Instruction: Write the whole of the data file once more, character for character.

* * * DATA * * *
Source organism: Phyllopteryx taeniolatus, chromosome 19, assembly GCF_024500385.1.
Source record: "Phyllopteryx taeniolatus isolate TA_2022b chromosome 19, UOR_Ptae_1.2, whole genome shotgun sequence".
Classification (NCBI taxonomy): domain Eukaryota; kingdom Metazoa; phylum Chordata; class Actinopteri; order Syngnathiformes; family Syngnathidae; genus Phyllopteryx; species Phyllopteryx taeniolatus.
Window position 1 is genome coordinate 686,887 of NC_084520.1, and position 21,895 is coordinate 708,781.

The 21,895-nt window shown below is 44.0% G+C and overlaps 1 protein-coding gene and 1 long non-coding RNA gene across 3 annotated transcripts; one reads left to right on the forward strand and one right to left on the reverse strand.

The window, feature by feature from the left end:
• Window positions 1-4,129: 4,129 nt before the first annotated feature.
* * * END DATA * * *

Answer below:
Source organism: Phyllopteryx taeniolatus, chromosome 19, assembly GCF_024500385.1.
Source record: "Phyllopteryx taeniolatus isolate TA_2022b chromosome 19, UOR_Ptae_1.2, whole genome shotgun sequence".
Classification (NCBI taxonomy): domain Eukaryota; kingdom Metazoa; phylum Chordata; class Actinopteri; order Syngnathiformes; family Syngnathidae; genus Phyllopteryx; species Phyllopteryx taeniolatus.
Window position 1 is genome coordinate 686,887 of NC_084520.1, and position 21,895 is coordinate 708,781.

The 21,895-nt window shown below is 44.0% G+C and overlaps 1 protein-coding gene and 1 long non-coding RNA gene across 3 annotated transcripts; one reads left to right on the forward strand and one right to left on the reverse strand.

The window, feature by feature from the left end:
• Window positions 1-4,129: 4,129 nt before the first annotated feature.